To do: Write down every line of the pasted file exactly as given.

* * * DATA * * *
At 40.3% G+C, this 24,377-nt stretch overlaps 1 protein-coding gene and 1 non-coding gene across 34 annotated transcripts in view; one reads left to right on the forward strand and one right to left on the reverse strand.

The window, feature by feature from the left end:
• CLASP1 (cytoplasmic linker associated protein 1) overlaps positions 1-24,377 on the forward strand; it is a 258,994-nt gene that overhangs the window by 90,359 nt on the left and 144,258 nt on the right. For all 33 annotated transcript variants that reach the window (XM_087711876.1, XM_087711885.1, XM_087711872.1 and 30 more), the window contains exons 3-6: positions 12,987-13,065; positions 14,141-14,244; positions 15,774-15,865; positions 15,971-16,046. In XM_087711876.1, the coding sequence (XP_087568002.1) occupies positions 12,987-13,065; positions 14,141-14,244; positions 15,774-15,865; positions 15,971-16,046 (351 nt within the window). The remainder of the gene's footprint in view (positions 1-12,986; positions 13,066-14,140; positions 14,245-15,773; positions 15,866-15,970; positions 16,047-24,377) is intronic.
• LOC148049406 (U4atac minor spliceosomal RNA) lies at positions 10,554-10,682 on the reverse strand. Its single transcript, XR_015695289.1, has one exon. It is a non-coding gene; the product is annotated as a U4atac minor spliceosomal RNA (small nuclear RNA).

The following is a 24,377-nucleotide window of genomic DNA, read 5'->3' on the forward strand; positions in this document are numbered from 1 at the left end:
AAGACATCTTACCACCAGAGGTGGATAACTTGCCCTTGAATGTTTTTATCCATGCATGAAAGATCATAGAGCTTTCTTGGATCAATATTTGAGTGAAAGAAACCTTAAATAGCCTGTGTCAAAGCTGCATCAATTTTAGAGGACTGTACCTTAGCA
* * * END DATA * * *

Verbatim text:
At 40.3% G+C, this 24,377-nt stretch overlaps 1 protein-coding gene and 1 non-coding gene across 34 annotated transcripts in view; one reads left to right on the forward strand and one right to left on the reverse strand.

The window, feature by feature from the left end:
• CLASP1 (cytoplasmic linker associated protein 1) overlaps positions 1-24,377 on the forward strand; it is a 258,994-nt gene that overhangs the window by 90,359 nt on the left and 144,258 nt on the right. For all 33 annotated transcript variants that reach the window (XM_087711876.1, XM_087711885.1, XM_087711872.1 and 30 more), the window contains exons 3-6: positions 12,987-13,065; positions 14,141-14,244; positions 15,774-15,865; positions 15,971-16,046. In XM_087711876.1, the coding sequence (XP_087568002.1) occupies positions 12,987-13,065; positions 14,141-14,244; positions 15,774-15,865; positions 15,971-16,046 (351 nt within the window). The remainder of the gene's footprint in view (positions 1-12,986; positions 13,066-14,140; positions 14,245-15,773; positions 15,866-15,970; positions 16,047-24,377) is intronic.
• LOC148049406 (U4atac minor spliceosomal RNA) lies at positions 10,554-10,682 on the reverse strand. Its single transcript, XR_015695289.1, has one exon. It is a non-coding gene; the product is annotated as a U4atac minor spliceosomal RNA (small nuclear RNA).

The following is a 24,377-nucleotide window of genomic DNA, read 5'->3' on the forward strand; positions in this document are numbered from 1 at the left end:
AAGACATCTTACCACCAGAGGTGGATAACTTGCCCTTGAATGTTTTTATCCATGCATGAAAGATCATAGAGCTTTCTTGGATCAATATTTGAGTGAAAGAAACCTTAAATAGCCTGTGTCAAAGCTGCATCAATTTTAGAGGACTGTACCTTAGCA